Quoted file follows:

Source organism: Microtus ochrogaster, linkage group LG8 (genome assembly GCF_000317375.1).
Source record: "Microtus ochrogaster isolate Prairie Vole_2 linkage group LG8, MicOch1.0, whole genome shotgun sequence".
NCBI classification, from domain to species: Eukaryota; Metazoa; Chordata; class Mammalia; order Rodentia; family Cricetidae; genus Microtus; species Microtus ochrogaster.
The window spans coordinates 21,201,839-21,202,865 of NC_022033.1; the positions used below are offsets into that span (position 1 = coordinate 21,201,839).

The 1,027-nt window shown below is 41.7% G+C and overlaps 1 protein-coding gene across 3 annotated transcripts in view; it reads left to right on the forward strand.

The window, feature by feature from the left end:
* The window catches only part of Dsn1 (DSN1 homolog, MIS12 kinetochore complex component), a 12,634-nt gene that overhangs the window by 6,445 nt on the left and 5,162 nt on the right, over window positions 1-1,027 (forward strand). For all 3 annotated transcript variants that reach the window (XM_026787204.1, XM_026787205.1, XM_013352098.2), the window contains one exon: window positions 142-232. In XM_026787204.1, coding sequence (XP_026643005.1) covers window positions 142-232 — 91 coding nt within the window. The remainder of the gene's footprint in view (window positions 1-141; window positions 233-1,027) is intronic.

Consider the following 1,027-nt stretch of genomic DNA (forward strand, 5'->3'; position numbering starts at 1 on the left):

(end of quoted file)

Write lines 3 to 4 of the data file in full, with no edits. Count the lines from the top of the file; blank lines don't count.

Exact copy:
NCBI classification, from domain to species: Eukaryota; Metazoa; Chordata; class Mammalia; order Rodentia; family Cricetidae; genus Microtus; species Microtus ochrogaster.
The window spans coordinates 21,201,839-21,202,865 of NC_022033.1; the positions used below are offsets into that span (position 1 = coordinate 21,201,839).